Following the surprise electoral victory of Mohamed Abdullahi Farmaajo to the presidency of Somalia, pro-unity protests have broken out in the north of the country, inside the borders of the self-declared independent republic of Somaliland.
Public demonstrations supporting the newly elected Somali president, and the political unity of the Somali people, have taken place in the northern cities of Buhoodle, Laascaanood, Las Qoray, and Borama, in addition to numerous villages and hamlets. News of Farmaajo’s victory was also well-received by residents of Hargesia and Burco, however Somaliland authorities did not allow public demonstrations to take place within those cities.
Widely respected for his honesty, work ethic, and refusal to engage in divisive clan politics, Farmaajo’s electoral win has been greeted enthusiastically throughout southern Somalia as well and has led to a cascading of positive news that some are now calling the ‘Farmaajo effect.’ In addition to these pro-unity protests in the north, residents of the war-torn city of Gaalkacyo, in the South-Central region of the country, tore down a ‘greenline’ that had divided the city into two separate, feuding tribal enclaves; close to Gaalkacyo, in Dhusamareb, the militant Sufi group Ahlu-Sunnah Wal Jammah declared that it would yield to the government following Farmaajo’s victory; and even more suprisingly, in the far south of the country, the leader of a large contingent of Al-Shabaab fighters indicated that he would soon surrender to the government.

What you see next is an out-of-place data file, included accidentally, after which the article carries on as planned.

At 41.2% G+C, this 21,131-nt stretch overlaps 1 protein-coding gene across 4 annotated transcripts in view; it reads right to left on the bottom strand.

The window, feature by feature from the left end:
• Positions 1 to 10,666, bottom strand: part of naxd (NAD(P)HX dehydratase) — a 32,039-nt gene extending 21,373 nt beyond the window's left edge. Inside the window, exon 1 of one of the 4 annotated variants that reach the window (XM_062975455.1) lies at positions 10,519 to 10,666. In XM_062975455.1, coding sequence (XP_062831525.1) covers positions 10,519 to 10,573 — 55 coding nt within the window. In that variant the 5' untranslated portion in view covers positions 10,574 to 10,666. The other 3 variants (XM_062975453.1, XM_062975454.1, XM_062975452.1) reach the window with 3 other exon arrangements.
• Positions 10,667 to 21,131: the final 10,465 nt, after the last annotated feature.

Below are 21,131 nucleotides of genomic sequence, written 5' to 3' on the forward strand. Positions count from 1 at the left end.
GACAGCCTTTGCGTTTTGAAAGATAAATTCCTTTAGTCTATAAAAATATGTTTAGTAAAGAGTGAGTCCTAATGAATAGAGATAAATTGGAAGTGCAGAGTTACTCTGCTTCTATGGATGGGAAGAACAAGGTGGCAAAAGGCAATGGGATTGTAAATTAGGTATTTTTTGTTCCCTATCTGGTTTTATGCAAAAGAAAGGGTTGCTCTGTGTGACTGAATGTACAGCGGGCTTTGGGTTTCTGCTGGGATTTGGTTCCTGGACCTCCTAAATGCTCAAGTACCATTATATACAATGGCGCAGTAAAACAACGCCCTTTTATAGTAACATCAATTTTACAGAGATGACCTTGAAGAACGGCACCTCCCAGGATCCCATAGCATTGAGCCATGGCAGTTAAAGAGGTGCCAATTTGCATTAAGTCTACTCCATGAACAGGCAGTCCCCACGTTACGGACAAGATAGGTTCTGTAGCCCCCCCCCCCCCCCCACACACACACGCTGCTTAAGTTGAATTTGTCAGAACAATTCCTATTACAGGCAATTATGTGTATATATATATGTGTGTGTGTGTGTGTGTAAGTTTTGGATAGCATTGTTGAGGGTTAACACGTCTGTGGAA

Without firing a shot, President Farmaajo appears to have already made major progress in uniting the long fragmented country which has been in civil war for two decades. He has been president since Wednesday.